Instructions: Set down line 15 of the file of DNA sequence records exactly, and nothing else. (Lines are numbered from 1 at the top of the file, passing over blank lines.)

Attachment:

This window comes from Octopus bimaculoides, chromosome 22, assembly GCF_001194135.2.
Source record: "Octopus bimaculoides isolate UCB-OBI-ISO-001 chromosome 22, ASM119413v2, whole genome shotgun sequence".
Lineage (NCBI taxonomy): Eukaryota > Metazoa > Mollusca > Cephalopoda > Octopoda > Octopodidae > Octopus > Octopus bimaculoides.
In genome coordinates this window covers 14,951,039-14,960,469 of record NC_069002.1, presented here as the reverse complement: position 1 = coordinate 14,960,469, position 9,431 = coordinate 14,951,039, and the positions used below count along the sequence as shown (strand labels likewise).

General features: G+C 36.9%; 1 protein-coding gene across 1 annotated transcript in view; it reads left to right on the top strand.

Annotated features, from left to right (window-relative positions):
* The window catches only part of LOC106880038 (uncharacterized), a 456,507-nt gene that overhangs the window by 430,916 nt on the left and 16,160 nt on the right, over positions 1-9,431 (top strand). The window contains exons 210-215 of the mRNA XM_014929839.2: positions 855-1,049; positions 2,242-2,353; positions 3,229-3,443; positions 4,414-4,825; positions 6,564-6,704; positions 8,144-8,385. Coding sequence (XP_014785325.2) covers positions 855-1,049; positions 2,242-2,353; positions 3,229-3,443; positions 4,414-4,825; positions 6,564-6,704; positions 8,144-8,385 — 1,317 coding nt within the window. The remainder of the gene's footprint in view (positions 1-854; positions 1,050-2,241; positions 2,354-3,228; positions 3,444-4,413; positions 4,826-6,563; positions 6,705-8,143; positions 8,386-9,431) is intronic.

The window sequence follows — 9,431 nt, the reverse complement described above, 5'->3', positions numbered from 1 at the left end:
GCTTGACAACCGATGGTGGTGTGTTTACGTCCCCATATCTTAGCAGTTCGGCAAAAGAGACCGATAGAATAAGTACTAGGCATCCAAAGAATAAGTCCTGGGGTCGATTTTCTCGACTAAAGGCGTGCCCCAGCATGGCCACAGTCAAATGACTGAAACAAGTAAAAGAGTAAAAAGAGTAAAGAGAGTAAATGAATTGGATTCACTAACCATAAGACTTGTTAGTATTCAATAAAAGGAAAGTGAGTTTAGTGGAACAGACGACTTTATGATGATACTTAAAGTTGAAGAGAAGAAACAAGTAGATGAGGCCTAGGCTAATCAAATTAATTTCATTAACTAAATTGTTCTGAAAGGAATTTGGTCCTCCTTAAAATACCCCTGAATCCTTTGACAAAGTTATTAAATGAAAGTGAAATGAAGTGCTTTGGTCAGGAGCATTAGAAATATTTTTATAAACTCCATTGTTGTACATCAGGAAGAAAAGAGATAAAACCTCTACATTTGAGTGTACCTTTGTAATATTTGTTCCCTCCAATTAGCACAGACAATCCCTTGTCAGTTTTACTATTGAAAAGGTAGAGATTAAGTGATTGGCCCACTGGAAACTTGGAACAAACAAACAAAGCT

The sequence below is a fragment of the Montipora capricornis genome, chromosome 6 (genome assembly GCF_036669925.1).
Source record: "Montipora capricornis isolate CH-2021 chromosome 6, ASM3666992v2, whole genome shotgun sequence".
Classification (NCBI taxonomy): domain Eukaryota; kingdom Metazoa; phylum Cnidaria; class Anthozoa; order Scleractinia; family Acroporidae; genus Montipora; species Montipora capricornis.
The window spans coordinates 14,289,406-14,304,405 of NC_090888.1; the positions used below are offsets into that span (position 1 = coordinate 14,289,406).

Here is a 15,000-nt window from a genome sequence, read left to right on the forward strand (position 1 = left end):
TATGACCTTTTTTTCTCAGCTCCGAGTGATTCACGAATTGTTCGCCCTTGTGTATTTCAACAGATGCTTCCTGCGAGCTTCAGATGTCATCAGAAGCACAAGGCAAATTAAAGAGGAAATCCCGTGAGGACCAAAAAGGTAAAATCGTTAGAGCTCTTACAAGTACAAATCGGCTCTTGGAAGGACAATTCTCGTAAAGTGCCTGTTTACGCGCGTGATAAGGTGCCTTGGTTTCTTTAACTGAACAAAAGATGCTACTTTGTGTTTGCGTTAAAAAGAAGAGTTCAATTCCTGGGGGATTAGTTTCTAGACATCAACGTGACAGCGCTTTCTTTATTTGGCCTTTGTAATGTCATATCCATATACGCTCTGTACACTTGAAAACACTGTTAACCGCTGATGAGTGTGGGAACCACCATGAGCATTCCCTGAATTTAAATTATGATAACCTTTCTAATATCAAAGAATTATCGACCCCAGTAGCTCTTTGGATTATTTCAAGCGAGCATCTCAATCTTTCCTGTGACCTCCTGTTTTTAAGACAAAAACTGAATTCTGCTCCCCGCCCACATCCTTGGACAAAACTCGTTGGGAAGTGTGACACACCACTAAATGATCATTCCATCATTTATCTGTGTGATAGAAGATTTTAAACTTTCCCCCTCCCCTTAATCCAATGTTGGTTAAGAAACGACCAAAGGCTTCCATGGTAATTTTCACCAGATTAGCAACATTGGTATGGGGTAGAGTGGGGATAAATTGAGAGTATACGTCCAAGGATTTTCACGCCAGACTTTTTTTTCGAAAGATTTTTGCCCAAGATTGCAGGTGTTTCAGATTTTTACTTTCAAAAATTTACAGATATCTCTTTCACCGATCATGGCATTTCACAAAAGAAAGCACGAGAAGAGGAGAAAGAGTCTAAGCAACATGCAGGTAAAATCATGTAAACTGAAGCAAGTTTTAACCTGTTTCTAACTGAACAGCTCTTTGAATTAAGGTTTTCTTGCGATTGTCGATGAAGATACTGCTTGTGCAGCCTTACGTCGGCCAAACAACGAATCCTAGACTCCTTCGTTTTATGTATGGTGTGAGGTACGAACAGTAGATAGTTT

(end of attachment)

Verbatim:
TATGACCTTTTTTTCTCAGCTCCGAGTGATTCACGAATTGTTCGCCCTTGTGTATTTCAACAGATGCTTCCTGCGAGCTTCAGATGTCATCAGAAGCACAAGGCAAATTAAAGAGGAAATCCCGTGAGGACCAAAAAGGTAAAATCGTTAGAGCTCTTACAAGTACAAATCGGCTCTTGGAAGGACAATTCTCGTAAAGTGCCTGTTTACGCGCGTGATAAGGTGCCTTGGTTTCTTTAACTGAACAAAAGATGCTACTTTGTGTTTGCGTTAAAAAGAAGAGTTCAATTCCTGGGGGATTAGTTTCTAGACATCAACGTGACAGCGCTTTCTTTATTTGGCCTTTGTAATGTCATATCCATATACGCTCTGTACACTTGAAAACACTGTTAACCGCTGATGAGTGTGGGAACCACCATGAGCATTCCCTGAATTTAAATTATGATAACCTTTCTAATATCAAAGAATTATCGACCCCAGTAGCTCTTTGGATTATTTCAAGCGAGCATCTCAATCTTTCCTGTGACCTCCTGTTTTTAAGACAAAAACTGAATTCTGCTCCCCGCCCACATCCTTGGACAAAACTCGTTGGGAAGTGTGACACACCACTAAATGATCATTCCATCATTTATCTGTGTGATAGAAGATTTTAAACTTTCCCCCTCCCCTTAATCCAATGTTGGTTAAGAAACGACCAAAGGCTTCCATGGTAATTTTCACCAGATTAGCAACATTGGTATGGGGTAGAGTGGGGATAAATTGAGAGTATACGTCCAAGGATTTTCACGCCAGACTTTTTTTTCGAAAGATTTTTGCCCAAGATTGCAGGTGTTTCAGATTTTTACTTTCAAAAATTTACAGATATCTCTTTCACCGATCATGGCATTTCACAAAAGAAAGCACGAGAAGAGGAGAAAGAGTCTAAGCAACATGCAGGTAAAATCATGTAAACTGAAGCAAGTTTTAACCTGTTTCTAACTGAACAGCTCTTTGAATTAAGGTTTTCTTGCGATTGTCGATGAAGATACTGCTTGTGCAGCCTTACGTCGGCCAAACAACGAATCCTAGACTCCTTCGTTTTATGTATGGTGTGAGGTACGAACAGTAGATAGTTT